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Servo or Induction Motor – Which is right for your application?

Josh Pozner | December 22nd, 2023

When specifying a motor for your application, the decision often boils down to choosing between an induction motor and a servo motor. Both types of motors have their distinct advantages and disadvantages. Let’s explore the benefits of both to help determine which motor technology is best suited for your specific application.

The two crucial factors to consider when choosing between servo motors and induction motors are performance and cost. Evaluating the performance of a motor involves examining its torque density, inertia, dynamic performance, and ease of control by a VFD.

For optimal results, you’ll want the best performance at the most affordable cost. Now, let’s delve deeper into the performance of these motors.


Offset gearing with servo motor
A KEB servo motor with integral gearing. Servo motors tend to have a long narrow body.


Advantages of Servo Motor

Servo motors, also known as permanent magnet motors, have found extensive application in the machine tool industry. Their easy control systems for both rotary and linear motion, high maximum speeds, and short acceleration times make them highly desirable.

Torque density is enhanced in servo motors, producing 40-60% higher torque capacity than equivalent-sized induction motors. Their compactness is a boon for machines where space and weight are paramount.

The rotor size of a servo motor is generally smaller than that of an equivalent induction motor, resulting in reduced inertia. This feature benefits applications requiring rapid cycle times and dynamic motion control profiles.

Unlike line-started induction motors, servo motors provide full torque at zero speed, a crucial feature for applications like dynamometers or winders.


Recent advancements in servo drive technology have facilitated the broader use of servo motors. Manufacturers, including KEB, now offer drives capable of complex current calculations and real-time rotor pole identification, enhancing their effectiveness and usability across various application areas. KEB even provides the ability to position a servo without any feedback.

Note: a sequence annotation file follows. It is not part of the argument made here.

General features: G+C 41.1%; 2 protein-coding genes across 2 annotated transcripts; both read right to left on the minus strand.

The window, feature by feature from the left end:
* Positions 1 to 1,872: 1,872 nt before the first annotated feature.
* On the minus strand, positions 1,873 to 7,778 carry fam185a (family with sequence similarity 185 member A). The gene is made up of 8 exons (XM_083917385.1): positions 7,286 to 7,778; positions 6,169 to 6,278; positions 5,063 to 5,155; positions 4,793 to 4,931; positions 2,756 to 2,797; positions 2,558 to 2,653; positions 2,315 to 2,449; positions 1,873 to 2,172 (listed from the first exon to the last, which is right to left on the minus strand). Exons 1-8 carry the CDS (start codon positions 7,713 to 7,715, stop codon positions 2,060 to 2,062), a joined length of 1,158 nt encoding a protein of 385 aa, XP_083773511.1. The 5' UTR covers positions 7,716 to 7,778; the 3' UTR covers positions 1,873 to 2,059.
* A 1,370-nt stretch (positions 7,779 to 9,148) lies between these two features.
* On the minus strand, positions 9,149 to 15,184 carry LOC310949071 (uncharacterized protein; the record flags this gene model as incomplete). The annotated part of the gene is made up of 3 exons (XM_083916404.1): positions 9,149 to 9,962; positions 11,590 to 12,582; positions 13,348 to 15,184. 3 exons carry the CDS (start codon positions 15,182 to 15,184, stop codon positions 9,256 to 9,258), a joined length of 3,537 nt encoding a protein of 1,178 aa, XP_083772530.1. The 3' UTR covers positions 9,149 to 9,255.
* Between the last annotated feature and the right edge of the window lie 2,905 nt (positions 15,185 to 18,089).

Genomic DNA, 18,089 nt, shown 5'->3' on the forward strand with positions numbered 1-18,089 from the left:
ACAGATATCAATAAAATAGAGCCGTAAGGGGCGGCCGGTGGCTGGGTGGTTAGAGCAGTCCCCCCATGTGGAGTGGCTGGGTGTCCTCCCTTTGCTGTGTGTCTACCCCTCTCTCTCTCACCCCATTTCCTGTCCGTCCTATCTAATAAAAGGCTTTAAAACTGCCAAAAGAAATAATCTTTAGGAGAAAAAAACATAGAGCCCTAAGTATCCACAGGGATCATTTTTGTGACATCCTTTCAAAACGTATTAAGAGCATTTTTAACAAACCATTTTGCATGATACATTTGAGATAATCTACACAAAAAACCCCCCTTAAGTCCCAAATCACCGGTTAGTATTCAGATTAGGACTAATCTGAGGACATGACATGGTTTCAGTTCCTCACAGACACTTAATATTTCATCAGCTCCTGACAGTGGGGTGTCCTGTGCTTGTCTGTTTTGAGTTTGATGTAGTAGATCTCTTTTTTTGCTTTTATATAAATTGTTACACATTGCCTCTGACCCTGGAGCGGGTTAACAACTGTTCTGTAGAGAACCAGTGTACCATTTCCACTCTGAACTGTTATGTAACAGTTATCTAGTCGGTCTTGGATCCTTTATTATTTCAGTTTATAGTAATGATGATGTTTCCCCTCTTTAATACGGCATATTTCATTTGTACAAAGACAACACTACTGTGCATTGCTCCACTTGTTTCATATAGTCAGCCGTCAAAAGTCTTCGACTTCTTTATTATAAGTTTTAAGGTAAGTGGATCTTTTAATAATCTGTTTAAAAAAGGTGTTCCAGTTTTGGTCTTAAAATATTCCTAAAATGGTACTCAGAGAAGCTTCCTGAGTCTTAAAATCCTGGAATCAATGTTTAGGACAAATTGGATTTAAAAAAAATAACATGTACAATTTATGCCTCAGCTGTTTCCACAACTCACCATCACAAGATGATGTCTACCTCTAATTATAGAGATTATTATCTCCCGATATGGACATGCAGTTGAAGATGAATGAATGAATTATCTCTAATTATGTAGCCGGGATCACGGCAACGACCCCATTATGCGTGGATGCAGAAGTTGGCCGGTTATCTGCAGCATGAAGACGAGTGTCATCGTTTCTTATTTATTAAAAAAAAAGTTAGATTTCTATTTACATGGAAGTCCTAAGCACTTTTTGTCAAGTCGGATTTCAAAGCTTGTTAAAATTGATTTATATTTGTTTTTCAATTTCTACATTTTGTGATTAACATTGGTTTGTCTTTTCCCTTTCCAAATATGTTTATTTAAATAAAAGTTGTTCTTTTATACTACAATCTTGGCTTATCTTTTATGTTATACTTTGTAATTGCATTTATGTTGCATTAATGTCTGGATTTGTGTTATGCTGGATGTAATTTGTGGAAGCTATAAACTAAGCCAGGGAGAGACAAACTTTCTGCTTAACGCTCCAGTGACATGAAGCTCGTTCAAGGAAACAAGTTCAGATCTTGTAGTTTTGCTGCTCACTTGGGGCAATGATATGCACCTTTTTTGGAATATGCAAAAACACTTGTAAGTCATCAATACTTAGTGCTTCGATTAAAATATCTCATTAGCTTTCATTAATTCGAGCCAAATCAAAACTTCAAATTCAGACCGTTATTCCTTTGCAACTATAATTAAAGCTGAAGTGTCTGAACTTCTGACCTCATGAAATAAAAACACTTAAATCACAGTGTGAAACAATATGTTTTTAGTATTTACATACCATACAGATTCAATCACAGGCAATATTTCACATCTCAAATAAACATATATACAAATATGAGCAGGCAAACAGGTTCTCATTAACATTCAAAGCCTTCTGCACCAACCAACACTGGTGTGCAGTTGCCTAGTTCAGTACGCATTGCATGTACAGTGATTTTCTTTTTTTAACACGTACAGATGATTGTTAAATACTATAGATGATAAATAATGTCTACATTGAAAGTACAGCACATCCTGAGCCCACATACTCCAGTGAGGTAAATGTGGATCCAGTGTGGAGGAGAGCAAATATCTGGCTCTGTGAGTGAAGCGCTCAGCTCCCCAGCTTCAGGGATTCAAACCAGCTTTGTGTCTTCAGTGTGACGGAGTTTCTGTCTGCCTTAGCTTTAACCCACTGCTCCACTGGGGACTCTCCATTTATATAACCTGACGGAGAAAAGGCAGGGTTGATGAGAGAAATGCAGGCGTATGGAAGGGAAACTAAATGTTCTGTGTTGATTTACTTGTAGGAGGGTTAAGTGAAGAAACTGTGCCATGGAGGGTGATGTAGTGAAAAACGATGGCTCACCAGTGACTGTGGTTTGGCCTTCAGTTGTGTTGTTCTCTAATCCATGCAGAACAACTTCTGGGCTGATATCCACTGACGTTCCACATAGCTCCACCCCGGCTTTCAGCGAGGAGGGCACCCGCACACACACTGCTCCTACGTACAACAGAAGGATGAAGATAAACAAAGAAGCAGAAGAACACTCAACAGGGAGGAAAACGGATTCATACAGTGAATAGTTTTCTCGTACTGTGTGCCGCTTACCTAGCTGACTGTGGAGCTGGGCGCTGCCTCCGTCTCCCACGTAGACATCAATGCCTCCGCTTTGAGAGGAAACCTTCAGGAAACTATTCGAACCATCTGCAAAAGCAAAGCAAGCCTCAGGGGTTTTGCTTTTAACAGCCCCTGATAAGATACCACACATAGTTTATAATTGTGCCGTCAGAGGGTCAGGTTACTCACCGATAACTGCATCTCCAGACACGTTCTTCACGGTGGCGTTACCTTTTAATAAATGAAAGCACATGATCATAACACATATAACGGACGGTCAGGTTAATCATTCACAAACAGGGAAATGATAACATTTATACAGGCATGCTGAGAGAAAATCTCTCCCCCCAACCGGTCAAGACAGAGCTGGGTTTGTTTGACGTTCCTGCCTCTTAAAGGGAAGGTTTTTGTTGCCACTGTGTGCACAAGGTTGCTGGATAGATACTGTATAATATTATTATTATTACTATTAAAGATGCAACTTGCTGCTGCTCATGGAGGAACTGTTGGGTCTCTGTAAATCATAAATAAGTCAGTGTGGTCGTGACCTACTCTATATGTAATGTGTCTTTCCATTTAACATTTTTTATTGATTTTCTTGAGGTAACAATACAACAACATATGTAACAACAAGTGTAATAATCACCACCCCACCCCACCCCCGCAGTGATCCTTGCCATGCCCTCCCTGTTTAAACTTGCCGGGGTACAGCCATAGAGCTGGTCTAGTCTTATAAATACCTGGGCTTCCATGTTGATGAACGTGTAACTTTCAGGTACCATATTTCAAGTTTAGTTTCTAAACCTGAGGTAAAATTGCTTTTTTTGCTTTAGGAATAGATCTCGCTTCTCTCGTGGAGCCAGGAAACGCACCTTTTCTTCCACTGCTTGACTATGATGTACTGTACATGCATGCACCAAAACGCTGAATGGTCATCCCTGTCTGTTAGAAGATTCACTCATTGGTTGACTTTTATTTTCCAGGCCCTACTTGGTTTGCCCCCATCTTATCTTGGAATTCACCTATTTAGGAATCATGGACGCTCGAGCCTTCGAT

Servo motors, not typically equipped with a fan, often boast higher ingress protection ratings of IP55 or IP65. This surpasses the IP ratings of traditional ODP or TEFC motors.


Image of a KEB Fanless Servo Motor
Servos like this one do not typically have a fan. One less point of ingress means the IP rating is typically higher.


Servo Motor Disadvantages

On the downside, the cost of servo motors has been a limiting factor, though the price gap with induction motors is narrowing. In some scenarios, the advantages of servo motors can turn into limitations. For instance, machines like crushers may benefit more from the higher inertia of induction motors.

Servo motors can be equipped with brakes, but these are primarily for holding or e-stops, and their size and options might be limited. Some use permanent magnet brakes, which are not “failsafe” and might not be ideal for safety-critical applications.


Induction Motor Advantages

Induction motors, particularly the three-phase squirrel cage type, have been a go-to option for cost-effective and reliable solutions in single-speed applications. They remain relevant in scenarios where the added cost of servo motors cannot be justified.

For applications demanding constant speed under significant load, induction motors are often more economical. The absence of a need for quick accelerations, high dynamic speeds, and precise positioning also tilts the scale in favor of induction motors.

Advancements in drive technology have allowed induction motors to operate in closed-loop vector mode without encoders, further enhancing their applicability. (See KEB’s ASCL drive technology.)


induction vector motor encoder
Vector motor control still offers positioning and precise speed control capabilities.


Induction Motor Disadvantages

However, induction motors are typically larger, with more inertia than their servo counterparts. There might be better choices for highly dynamic applications. Their efficiency, though improved due to recent legislation, still needs to catch up to that of servo motors.


Which is Right for your Application?

Both induction motor systems and servo systems can be the right fit for your application, depending on your performance and pricing needs. Induction motors offer lower cost, reliability, and rugged solutions for single-axis applications with simple motion profiles.

In contrast, servo motors provide high dynamic performance and torque density but come at a little higher cost. Here at KEB, we proudly present both induction motor solutions ranging from .25 to 50HP and servo motor solutions ranging from .25 to 20HP. We also specialize in providing both motor types with integral gearing options.


Our range includes helical inline, right-angle helical bevel, right-angle helical worm, parallel shaft, and planetary gearing. If you’re uncertain about the best solution for your application, we’re here to assist in specifying the correct motor.

For any further questions or detailed information, don’t hesitate to contact a KEB representative near you.

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